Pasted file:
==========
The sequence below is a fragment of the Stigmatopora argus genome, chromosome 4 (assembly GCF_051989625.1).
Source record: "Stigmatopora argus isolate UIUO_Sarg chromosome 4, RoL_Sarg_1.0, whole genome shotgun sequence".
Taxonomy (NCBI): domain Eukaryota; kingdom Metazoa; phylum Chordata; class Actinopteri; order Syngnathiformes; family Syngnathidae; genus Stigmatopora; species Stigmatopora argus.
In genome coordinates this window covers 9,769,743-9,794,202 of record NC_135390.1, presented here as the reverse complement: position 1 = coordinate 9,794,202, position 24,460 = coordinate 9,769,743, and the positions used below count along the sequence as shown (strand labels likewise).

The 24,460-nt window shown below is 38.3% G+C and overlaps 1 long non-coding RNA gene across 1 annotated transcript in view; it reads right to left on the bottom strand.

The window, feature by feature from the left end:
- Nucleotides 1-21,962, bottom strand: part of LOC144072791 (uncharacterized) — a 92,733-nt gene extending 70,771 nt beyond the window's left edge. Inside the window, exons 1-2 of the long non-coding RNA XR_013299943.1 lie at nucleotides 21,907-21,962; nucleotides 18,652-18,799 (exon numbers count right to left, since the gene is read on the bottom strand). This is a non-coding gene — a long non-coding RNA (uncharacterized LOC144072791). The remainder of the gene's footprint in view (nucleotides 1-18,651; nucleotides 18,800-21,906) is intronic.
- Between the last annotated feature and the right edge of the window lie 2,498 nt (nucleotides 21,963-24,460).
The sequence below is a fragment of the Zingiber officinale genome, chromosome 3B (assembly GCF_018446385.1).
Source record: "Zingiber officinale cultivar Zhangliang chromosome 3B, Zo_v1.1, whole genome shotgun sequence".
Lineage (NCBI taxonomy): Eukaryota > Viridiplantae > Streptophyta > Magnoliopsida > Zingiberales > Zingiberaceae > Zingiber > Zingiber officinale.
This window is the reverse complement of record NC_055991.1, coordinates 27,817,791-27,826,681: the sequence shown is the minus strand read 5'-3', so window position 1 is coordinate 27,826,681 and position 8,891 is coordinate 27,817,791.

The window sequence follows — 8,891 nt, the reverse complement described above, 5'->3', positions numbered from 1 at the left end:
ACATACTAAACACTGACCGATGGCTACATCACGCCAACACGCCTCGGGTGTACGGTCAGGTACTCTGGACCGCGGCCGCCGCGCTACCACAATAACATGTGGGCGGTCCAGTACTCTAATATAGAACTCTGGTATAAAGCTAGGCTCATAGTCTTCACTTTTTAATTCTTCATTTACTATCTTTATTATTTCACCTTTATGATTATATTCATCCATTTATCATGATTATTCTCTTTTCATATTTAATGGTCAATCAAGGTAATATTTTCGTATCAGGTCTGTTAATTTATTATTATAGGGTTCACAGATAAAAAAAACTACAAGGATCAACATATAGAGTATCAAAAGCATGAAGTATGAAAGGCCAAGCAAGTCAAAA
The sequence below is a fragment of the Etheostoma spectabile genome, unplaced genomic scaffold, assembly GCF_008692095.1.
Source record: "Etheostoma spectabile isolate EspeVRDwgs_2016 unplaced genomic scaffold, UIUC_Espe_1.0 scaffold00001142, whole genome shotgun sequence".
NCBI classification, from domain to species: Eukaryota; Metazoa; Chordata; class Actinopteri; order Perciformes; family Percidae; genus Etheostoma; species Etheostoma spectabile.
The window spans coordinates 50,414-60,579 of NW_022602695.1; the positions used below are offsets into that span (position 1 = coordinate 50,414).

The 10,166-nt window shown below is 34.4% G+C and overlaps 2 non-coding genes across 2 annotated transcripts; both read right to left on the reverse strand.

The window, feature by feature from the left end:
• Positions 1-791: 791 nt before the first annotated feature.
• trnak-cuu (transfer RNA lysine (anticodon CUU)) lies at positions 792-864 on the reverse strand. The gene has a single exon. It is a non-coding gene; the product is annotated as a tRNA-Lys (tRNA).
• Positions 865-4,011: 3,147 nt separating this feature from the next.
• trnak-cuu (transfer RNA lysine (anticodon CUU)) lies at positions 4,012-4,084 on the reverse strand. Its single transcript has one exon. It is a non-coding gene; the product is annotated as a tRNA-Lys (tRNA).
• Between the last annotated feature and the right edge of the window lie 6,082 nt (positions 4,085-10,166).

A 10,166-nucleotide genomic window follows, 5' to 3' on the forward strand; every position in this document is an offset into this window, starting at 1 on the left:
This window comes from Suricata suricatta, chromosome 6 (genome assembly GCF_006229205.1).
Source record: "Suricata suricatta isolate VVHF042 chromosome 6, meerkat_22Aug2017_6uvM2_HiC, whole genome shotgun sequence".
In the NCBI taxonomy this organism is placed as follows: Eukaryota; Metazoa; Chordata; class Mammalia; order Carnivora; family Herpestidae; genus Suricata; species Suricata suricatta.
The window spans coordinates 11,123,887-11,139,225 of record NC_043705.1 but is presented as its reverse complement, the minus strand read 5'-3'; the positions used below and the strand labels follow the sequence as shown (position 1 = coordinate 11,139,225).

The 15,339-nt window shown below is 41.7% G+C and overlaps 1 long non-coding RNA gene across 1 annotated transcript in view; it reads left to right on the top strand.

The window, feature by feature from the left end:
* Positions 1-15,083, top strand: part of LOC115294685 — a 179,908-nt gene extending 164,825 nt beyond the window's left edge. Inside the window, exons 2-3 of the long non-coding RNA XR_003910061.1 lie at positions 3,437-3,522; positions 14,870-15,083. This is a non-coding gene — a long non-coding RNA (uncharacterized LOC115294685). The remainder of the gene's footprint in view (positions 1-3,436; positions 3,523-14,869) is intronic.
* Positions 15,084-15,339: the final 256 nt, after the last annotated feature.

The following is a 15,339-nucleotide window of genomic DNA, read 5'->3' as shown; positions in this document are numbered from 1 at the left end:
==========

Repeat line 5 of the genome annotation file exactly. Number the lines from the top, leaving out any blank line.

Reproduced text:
The 24,460-nt window shown below is 38.3% G+C and overlaps 1 long non-coding RNA gene across 1 annotated transcript in view; it reads right to left on the bottom strand.